What have you always wondered about the economy? Tell us

Why more auto sales don’t mean more auto jobs

David Gura Dec 3, 2013
HTML EMBED:
COPY

Why more auto sales don’t mean more auto jobs

David Gura Dec 3, 2013
HTML EMBED:
COPY

A spike in sales by the Big 3 U.S. automakers was driven by pick-ups.

Americans were buying trucks: Sierras, Silverados, Rams, and F-150s. But last month’s pick-up in pick-up sales probably won’t lead to more jobs making trucks.

“You don’t want to have this layoff, recall, layoff, recall situation,” says Art Schwartz, an economic consultant who was fomerly GM’s director of labor relations. “You want to get a more regular kind of employment level and production level.”

Rather than hiring more workers or opening new factories, manufacturers are running existing plants at full capacity. Some of them are open six days a week, three shifts a day.

“They are less likely to bring on people unless they think this is going to be a permanent increase, and even then, it is going to be a slow go,” Schwartz says.

That’s because of lingering uncertainty. But November’s sales numbers are a good sign for the labor market writ large.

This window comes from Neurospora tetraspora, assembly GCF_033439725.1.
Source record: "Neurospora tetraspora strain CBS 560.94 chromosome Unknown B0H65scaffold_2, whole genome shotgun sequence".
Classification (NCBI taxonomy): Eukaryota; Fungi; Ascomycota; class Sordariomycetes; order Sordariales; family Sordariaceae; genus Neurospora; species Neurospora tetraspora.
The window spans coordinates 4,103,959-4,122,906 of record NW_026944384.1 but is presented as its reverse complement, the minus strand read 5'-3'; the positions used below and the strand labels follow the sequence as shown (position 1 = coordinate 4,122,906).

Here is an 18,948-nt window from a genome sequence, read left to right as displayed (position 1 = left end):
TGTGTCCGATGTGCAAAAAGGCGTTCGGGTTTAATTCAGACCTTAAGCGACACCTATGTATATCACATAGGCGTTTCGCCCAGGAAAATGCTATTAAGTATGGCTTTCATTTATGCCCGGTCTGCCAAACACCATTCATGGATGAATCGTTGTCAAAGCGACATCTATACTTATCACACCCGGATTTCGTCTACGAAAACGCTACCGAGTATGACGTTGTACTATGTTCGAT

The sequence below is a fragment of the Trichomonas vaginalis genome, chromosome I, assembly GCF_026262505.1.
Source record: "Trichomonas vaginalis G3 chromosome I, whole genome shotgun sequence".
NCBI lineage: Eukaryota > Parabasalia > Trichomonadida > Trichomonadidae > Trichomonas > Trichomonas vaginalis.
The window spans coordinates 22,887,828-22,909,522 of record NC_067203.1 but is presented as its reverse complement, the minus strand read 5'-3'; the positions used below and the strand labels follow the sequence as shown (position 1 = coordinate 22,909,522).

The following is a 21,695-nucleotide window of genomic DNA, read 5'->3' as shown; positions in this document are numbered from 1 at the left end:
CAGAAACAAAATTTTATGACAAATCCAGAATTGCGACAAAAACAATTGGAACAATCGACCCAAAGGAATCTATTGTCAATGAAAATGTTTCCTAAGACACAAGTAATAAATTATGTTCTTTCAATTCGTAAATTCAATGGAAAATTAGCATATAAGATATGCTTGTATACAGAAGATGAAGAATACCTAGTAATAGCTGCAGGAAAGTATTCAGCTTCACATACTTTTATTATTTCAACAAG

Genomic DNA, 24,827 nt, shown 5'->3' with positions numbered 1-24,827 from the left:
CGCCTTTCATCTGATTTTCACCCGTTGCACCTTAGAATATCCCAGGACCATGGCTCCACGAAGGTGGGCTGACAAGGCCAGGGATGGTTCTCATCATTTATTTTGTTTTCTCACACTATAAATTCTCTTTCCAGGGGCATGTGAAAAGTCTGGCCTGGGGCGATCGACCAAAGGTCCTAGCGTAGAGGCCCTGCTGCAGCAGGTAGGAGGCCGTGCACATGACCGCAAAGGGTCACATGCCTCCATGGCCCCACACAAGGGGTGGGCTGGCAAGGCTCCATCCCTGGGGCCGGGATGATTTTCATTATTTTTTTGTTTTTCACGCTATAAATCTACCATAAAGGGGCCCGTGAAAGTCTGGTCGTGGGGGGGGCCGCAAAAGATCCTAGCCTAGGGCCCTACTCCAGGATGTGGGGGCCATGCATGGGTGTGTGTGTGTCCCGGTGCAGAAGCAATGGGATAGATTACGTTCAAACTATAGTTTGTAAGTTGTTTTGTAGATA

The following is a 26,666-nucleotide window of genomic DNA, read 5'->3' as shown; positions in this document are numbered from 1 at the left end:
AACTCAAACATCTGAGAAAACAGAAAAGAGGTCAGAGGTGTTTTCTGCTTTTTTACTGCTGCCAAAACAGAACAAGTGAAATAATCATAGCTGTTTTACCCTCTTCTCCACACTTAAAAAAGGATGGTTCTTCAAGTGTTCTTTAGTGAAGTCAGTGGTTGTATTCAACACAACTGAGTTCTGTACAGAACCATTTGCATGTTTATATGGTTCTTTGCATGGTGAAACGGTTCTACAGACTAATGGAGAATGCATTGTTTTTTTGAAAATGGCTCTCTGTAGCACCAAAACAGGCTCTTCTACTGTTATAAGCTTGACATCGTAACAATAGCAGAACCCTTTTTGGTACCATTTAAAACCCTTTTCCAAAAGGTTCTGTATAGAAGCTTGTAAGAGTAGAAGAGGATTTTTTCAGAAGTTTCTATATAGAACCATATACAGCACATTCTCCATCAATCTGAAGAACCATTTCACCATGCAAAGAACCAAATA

“You know, the majority of buyers in the space use a pick-up as a tool,” says Mike Jackson, who directs North American vehicle forecasting for IHS Automotive. “Contractors of every sort, who have delayed purchases in the past, are now seeing very, very definitive results, very strong demand.

“And so, they feel confident enough that they can make a big-ticket purchase,” he says.

Truck sales also signal growth in the energy sector. According to Jackson, if you do hydraulic fracturing, or fracking, you probably own a truck.

And while a spike in truck sales may not necessarily result in more jobs making trucks, it is good news for the auto sector for one very important reason.

“Companies make a lot of money on trucks,” says David Cole, chairman of AutoHarvest. The profit margins on pick-ups are huge — at times close to $10,000.

Marketplace is on a mission.

We believe Main Street matters as much as Wall Street, economic news is made relevant and real through human stories, and a touch of humor helps enliven topics you might typically find…well, dull.

Through the signature style that only Marketplace can deliver, we’re on a mission to raise the economic intelligence of the country—but we don’t do it alone. We count on listeners and readers like you to keep this public service free and accessible to all. Will you become a partner in our mission today?

Your donation is critical to the future of public service journalism. Support our work today – for as little as $5 – and help us keep making people smarter.